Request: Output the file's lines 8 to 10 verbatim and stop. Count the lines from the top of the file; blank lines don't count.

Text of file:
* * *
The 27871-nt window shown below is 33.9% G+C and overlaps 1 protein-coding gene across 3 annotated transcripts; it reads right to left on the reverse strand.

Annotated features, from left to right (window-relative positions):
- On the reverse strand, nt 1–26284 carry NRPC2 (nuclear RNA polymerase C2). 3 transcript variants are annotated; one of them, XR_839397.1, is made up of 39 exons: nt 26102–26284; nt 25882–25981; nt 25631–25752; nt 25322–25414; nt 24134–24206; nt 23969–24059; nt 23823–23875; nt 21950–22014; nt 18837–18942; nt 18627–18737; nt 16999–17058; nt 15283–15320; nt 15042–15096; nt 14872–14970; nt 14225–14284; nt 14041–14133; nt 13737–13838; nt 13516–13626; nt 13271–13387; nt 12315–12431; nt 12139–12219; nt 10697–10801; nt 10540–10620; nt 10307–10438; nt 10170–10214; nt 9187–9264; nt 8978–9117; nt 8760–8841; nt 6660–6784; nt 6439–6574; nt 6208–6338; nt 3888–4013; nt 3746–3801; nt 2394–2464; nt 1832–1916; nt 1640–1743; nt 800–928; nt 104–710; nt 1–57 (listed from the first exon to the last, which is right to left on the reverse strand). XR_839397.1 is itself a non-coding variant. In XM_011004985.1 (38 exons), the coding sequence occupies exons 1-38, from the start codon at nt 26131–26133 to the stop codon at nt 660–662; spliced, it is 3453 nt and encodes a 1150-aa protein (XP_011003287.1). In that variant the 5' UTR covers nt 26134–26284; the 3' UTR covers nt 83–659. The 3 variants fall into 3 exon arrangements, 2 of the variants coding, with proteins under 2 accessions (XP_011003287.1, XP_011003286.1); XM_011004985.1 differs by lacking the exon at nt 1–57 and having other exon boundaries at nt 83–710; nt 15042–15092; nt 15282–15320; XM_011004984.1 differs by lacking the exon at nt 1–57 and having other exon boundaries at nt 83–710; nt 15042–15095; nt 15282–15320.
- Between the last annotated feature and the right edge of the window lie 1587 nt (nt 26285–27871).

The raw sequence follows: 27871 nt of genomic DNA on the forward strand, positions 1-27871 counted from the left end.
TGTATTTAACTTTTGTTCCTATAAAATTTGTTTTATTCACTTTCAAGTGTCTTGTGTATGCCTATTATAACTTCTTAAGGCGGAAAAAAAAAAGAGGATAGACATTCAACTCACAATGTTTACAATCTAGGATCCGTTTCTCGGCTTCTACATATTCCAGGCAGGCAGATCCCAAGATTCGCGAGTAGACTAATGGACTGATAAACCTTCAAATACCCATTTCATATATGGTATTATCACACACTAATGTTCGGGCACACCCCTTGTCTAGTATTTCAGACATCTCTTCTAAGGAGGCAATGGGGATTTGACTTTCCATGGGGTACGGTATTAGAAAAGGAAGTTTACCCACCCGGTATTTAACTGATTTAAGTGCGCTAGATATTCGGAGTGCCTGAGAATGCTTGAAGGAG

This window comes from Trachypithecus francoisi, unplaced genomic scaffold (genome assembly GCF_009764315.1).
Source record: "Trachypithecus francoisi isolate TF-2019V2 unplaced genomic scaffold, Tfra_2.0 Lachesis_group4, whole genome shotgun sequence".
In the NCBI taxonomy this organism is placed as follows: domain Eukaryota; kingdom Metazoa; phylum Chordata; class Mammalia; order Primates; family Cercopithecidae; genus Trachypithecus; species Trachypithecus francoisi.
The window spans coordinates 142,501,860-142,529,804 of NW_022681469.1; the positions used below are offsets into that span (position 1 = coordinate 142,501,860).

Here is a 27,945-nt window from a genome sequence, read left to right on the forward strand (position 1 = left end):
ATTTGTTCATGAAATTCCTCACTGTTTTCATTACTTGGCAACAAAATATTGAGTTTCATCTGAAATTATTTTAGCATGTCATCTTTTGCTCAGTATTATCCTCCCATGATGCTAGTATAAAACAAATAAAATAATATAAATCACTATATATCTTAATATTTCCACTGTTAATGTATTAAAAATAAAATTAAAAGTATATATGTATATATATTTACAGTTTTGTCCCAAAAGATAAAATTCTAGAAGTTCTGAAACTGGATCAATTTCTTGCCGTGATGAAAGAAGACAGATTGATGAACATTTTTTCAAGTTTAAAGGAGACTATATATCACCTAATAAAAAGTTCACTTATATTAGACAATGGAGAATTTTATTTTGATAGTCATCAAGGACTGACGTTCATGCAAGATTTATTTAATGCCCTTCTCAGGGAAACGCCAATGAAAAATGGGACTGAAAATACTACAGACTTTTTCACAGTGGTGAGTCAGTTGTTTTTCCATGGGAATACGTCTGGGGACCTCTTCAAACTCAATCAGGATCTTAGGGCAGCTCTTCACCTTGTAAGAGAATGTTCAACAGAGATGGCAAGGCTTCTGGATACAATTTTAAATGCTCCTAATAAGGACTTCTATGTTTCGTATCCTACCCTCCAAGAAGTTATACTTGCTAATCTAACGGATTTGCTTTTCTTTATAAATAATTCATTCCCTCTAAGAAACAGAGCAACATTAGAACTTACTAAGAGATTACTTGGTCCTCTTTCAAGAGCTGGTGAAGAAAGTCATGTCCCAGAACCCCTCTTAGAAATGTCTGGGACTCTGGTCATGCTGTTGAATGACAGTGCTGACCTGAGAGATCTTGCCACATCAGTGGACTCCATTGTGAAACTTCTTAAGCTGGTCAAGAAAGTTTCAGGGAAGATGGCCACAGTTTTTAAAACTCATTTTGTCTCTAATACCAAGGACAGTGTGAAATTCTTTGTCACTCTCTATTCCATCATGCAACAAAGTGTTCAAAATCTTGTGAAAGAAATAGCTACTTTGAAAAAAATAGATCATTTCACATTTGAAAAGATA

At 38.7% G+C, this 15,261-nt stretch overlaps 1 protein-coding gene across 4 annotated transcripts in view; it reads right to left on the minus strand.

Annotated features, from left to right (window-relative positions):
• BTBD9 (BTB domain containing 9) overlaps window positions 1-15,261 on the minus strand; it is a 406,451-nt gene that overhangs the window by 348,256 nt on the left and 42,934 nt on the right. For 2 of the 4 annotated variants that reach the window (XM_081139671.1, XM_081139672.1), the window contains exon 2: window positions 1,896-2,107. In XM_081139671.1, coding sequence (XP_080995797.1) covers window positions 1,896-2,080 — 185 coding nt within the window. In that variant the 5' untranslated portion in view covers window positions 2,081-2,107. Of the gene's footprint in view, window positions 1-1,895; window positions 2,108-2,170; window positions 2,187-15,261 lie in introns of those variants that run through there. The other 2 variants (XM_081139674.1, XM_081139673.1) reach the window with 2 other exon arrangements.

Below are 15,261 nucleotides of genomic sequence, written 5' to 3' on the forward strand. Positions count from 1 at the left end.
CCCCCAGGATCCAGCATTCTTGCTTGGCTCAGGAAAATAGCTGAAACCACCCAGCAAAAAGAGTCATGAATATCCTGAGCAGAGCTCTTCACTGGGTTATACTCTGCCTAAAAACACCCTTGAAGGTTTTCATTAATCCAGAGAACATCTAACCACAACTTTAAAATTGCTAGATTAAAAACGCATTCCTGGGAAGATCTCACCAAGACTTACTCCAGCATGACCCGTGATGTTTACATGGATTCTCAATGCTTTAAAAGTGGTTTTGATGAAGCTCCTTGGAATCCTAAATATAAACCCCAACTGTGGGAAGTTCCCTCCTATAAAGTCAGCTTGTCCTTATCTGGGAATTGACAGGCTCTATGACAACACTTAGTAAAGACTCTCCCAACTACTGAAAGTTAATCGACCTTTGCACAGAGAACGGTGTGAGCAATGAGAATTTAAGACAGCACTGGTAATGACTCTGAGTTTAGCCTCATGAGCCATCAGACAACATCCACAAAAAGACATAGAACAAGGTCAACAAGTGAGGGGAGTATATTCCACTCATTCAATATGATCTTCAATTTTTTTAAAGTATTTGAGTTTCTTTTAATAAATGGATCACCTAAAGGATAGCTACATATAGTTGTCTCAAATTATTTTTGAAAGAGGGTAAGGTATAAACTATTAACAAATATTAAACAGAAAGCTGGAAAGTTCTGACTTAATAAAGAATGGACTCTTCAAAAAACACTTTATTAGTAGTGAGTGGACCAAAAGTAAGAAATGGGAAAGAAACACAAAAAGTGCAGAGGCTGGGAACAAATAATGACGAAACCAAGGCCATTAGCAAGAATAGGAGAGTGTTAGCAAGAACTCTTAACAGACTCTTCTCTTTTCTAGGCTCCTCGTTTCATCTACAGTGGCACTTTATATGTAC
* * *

Source record: "Trachypithecus francoisi isolate TF-2019V2 unplaced genomic scaffold, Tfra_2.0 Lachesis_group4, whole genome shotgun sequence".
In the NCBI taxonomy this organism is placed as follows: domain Eukaryota; kingdom Metazoa; phylum Chordata; class Mammalia; order Primates; family Cercopithecidae; genus Trachypithecus; species Trachypithecus francoisi.
The window spans coordinates 142,501,860-142,529,804 of NW_022681469.1; the positions used below are offsets into that span (position 1 = coordinate 142,501,860).